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Bid to push finance tax talks just within eurozone: EU

(BRUSSELS) - European finance ministers will seek to open a path during talks in Luxembourg on Thursday towards an inner circle, probably of eurozone-only countries, for launching a tax on financial transactions.

Internal EU documents show that during negotiations among ambassadors, "Germany asked that the discussion focus on possible alternatives that will not include all member states," in other words, getting round rock-solid objections from London.

A tax on financial transactions, long championed by France and seen on the continent as a way to boost EU-wide resources, is vehmently opposed by Britain.

The City of London is home to three quarters of Europe's financial services industry, and Britain has long argued that a tax on the sector would only lead to capital flight to Switzerland or other offshore sites.

According to the spokeswoman for EU taxation commissioner Algirdas Semeta, Emer Traynor, the European Commission would prefer any tax to be levied among all 27 EU states.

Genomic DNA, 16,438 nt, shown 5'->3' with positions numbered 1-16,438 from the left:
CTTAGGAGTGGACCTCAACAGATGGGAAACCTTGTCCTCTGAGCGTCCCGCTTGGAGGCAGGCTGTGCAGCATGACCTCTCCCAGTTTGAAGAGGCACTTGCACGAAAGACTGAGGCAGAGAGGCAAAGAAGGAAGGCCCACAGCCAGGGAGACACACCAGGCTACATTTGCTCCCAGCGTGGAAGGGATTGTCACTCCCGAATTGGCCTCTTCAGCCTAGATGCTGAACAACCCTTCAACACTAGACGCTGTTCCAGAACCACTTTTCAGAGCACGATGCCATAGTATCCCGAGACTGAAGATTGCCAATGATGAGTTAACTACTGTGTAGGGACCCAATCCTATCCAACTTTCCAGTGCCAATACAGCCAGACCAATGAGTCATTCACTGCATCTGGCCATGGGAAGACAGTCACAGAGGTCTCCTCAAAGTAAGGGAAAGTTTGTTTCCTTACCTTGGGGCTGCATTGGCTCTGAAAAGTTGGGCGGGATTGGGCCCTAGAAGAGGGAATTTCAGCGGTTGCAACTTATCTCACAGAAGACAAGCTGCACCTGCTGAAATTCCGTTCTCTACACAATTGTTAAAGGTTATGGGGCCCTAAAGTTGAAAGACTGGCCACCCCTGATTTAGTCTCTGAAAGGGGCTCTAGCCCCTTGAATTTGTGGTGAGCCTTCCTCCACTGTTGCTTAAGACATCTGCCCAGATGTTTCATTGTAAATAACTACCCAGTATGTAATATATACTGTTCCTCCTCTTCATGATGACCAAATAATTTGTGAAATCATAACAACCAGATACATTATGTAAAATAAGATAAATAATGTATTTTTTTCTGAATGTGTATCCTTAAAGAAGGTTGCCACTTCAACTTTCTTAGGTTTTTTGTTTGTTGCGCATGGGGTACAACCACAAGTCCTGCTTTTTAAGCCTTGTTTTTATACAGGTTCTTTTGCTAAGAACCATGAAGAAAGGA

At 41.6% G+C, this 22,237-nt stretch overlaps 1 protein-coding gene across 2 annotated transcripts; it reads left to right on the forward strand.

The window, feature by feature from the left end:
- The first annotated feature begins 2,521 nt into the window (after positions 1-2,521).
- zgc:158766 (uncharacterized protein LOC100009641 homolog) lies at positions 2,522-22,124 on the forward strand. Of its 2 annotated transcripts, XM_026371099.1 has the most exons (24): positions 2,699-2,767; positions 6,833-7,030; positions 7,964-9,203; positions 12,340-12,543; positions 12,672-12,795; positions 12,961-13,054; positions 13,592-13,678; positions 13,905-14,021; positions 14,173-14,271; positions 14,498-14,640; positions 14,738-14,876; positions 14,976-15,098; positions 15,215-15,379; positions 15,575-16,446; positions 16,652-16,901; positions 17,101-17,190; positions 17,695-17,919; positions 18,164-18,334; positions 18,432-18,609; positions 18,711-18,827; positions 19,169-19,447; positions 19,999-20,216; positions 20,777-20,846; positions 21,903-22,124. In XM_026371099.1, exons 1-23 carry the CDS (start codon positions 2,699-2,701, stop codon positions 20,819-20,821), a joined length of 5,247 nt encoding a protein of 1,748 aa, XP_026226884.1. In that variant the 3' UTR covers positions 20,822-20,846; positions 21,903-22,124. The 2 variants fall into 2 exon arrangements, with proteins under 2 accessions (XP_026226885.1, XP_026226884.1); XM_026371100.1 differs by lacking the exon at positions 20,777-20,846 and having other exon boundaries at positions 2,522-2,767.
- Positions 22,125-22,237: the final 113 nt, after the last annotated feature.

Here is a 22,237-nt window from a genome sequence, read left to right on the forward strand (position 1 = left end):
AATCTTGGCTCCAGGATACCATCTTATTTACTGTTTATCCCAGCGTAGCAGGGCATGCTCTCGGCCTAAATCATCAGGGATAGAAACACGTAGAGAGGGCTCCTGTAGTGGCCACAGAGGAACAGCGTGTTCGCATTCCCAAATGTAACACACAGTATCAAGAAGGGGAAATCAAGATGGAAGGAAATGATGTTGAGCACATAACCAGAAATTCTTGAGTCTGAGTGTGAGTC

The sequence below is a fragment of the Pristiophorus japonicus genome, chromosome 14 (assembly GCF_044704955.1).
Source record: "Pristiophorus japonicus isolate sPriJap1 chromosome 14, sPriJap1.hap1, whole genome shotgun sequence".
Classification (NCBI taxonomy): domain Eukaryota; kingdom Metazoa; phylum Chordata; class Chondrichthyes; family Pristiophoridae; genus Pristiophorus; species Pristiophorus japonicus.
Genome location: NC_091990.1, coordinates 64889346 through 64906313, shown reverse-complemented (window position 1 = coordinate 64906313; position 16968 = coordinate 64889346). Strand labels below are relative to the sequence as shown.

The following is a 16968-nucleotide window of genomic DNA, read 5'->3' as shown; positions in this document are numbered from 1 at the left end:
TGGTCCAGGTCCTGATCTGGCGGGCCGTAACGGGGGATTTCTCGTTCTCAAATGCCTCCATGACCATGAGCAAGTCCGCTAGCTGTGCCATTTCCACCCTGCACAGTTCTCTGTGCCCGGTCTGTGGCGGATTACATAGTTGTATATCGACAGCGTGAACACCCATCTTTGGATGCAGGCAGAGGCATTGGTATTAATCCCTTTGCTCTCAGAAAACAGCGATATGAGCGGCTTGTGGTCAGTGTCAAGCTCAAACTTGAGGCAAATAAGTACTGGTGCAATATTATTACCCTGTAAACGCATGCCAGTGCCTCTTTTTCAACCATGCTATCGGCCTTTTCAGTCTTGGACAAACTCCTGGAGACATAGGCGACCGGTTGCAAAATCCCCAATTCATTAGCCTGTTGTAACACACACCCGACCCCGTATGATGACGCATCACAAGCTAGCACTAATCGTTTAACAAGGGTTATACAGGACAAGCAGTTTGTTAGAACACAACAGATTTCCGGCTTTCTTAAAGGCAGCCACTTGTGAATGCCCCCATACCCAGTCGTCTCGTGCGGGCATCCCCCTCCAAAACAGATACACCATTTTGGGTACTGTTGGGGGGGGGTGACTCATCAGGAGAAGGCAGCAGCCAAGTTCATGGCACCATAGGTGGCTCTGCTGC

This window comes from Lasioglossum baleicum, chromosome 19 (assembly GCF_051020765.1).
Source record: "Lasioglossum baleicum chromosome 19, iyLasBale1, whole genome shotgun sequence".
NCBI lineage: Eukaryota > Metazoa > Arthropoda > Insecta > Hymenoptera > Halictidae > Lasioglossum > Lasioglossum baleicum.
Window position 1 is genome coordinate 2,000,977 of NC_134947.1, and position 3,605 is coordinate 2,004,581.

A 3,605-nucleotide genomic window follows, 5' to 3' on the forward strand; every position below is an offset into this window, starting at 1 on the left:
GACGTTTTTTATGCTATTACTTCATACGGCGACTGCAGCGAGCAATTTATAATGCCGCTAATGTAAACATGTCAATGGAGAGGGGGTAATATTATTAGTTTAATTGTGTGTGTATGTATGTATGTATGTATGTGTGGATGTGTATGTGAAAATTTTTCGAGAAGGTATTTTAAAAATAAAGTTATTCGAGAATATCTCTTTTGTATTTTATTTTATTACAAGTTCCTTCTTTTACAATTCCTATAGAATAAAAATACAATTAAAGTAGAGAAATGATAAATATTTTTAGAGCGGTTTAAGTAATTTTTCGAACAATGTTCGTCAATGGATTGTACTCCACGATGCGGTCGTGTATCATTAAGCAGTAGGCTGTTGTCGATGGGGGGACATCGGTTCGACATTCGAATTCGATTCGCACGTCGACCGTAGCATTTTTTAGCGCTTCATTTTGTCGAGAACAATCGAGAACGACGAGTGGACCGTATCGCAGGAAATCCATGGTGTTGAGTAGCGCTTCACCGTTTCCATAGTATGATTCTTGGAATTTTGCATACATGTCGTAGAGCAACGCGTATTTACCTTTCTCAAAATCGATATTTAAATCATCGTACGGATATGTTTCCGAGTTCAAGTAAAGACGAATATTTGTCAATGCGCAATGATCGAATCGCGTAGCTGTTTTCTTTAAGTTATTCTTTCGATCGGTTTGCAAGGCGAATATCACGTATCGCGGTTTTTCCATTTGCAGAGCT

Proposed schemes involve tax falling due the minute a transaction involves a London-registered firm, even if the authority demanding payment lies outside Britain.

The difficulty with a provision in the EU treaties called "enhanced cooperation," already used in the area of divorce law and which allows at least one third of those states to press ahead with laws on a prior basis, is that the rules oblige them to do everything possible first to start out with all members on board.

The London government has frequently said it is prepared to receive submissions from EU partners, in so doing dragging out the process over a lengthy period.

As a result, little progress can be anticipated in Luxembourg, despite strong French backing for the German drive.

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